Go-Out Friends These are twenty-somethings who are full of energy and always searching for something in life. I only see them in groups when we go together to a bar or party. I usually attend the get-together for a couple of hours and slip out quietly, alone. I’m not interested in being part of any kind of rowdy group these days. I can’t drink, I have no energy for boisterous conversation, noise gives me a headache, and I’m too tired to stay up past 8 most nights. Not to mention these friends constantly take photos of their fun times for social media, and I’m looking a bit chubby since I’ve gained ten pounds and have no visible “baby bump.” Verdict: Count me out.
Hot Mess Friends Much like the the Go-Out friends, my Hot Mess friends are twenty-something, searching, and constantly in a state of personal turmoil. But I’m closer to these friends. Instead of going somewhere in a group, I hang out with these friends one-on-one. They usually come over to my place. I give them food, wine, and weed, and we get slightly cross-faded while I act as their drunk therapist and give them nuggets of hope. They listen to my stories, too, and sometimes we break into song until my neighbors yell at us. These are lovely people I care about muchly. I do enjoy their company, but often after hanging out with them, I’ve found I feel depleted, just from all the existential angst they are carrying around. These friends really care about shit that doesn’t matter, but they won’t realize how much it doesn’t matter for another 4-7 years, so all I can do is listen and say, “I’ve been there.” Verdict: I am not equipped to hang out with these friends while sober, and I don’t want to soak in any unnecessary negative energy. I am putting these friendships on indefinite pause.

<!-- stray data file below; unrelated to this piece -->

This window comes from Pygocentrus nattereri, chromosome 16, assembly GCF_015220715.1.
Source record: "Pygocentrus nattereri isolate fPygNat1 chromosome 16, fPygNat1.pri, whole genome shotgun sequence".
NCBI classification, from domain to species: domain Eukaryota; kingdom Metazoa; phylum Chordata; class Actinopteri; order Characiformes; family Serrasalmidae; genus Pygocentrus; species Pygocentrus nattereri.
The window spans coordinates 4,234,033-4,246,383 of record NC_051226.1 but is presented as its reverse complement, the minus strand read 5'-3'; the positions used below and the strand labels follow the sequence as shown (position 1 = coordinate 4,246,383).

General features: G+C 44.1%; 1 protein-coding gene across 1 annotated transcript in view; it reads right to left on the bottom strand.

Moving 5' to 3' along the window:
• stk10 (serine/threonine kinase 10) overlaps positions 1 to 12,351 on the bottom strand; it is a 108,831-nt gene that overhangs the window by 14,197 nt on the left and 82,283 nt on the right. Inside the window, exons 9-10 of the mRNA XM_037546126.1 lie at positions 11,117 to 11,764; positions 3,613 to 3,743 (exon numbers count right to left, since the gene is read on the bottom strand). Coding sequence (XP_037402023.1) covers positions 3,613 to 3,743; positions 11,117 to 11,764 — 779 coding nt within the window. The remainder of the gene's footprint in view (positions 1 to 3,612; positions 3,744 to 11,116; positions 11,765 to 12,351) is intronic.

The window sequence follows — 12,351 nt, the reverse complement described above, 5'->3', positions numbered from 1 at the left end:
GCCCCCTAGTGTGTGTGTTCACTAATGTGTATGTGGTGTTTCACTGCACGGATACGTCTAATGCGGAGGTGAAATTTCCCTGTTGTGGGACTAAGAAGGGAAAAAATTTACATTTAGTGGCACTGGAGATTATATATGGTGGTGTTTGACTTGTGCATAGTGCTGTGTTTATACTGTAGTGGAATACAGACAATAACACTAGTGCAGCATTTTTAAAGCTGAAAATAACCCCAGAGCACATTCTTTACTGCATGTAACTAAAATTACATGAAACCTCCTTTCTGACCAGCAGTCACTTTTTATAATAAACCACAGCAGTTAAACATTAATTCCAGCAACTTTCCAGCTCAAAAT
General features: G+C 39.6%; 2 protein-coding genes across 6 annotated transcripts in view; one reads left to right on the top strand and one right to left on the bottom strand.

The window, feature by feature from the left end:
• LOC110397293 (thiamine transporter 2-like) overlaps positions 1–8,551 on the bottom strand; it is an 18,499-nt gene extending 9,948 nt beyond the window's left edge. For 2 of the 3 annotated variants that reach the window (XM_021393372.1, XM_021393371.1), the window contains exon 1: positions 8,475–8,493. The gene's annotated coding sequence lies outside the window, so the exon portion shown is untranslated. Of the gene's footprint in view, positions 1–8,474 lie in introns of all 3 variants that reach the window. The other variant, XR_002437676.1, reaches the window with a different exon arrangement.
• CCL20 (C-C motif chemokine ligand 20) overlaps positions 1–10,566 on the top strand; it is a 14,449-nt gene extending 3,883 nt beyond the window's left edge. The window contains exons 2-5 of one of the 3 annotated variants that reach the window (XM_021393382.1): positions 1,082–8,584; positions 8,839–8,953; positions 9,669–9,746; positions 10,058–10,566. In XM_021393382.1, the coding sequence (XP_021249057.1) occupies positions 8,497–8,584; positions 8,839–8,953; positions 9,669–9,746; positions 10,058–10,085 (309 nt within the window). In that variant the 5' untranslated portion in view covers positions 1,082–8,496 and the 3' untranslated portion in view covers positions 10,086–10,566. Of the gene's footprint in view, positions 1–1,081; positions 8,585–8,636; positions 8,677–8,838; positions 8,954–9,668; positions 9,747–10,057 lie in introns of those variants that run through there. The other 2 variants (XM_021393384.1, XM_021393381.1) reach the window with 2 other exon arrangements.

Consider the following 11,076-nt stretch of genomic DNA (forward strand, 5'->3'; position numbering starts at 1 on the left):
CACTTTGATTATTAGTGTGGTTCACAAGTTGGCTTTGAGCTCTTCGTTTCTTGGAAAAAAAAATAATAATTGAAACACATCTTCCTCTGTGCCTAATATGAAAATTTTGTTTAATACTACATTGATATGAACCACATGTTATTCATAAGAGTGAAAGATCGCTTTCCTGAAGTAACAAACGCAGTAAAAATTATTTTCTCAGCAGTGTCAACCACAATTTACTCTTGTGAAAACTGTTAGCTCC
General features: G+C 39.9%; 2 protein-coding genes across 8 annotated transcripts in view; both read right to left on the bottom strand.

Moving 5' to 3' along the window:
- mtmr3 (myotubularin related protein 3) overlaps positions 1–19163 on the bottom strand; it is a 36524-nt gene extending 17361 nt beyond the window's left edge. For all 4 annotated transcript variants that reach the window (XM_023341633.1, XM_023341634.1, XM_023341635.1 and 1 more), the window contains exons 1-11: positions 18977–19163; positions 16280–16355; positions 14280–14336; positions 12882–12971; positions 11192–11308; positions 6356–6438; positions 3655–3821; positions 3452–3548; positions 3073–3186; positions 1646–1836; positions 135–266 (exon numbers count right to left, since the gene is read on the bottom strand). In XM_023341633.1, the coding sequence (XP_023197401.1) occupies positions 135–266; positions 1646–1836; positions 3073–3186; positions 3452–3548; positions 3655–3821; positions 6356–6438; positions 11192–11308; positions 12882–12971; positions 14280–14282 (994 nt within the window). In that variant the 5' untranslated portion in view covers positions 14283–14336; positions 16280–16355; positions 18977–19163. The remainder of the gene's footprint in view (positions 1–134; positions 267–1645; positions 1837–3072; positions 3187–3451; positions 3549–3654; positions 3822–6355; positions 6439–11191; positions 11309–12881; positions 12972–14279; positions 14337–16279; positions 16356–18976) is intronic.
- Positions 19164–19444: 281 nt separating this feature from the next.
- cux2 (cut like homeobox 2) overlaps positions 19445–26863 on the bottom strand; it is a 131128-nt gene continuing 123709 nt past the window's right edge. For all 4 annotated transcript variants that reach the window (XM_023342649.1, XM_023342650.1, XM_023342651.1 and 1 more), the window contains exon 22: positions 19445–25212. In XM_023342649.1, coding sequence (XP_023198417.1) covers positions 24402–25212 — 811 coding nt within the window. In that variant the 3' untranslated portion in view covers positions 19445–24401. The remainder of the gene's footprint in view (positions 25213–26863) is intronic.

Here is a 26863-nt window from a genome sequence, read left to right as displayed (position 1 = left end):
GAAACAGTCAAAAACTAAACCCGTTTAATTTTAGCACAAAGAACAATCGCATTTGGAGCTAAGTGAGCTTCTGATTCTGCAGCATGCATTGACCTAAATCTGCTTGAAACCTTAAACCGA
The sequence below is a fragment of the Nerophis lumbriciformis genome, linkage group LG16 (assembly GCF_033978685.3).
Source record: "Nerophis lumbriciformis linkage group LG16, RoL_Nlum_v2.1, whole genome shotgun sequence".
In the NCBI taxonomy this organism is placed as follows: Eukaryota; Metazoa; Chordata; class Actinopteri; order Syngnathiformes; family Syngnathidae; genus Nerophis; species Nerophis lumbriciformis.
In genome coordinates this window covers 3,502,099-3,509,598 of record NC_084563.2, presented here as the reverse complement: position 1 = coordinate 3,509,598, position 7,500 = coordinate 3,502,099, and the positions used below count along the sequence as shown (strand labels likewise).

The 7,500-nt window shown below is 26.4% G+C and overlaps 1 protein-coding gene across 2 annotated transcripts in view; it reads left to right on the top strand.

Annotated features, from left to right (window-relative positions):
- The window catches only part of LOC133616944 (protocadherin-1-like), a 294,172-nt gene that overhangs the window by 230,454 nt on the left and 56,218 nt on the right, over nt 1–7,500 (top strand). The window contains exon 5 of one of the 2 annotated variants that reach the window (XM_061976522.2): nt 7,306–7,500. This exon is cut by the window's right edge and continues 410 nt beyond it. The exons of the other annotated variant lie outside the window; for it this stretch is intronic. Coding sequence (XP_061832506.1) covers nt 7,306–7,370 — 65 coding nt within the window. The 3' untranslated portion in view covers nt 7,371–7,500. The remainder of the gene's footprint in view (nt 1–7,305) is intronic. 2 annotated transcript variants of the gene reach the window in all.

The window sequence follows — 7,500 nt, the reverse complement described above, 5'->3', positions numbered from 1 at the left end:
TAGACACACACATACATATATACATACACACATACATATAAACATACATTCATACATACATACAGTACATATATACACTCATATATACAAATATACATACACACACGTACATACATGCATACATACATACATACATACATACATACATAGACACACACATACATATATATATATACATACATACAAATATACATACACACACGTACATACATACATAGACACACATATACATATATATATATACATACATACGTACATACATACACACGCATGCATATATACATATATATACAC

Productive Activity friends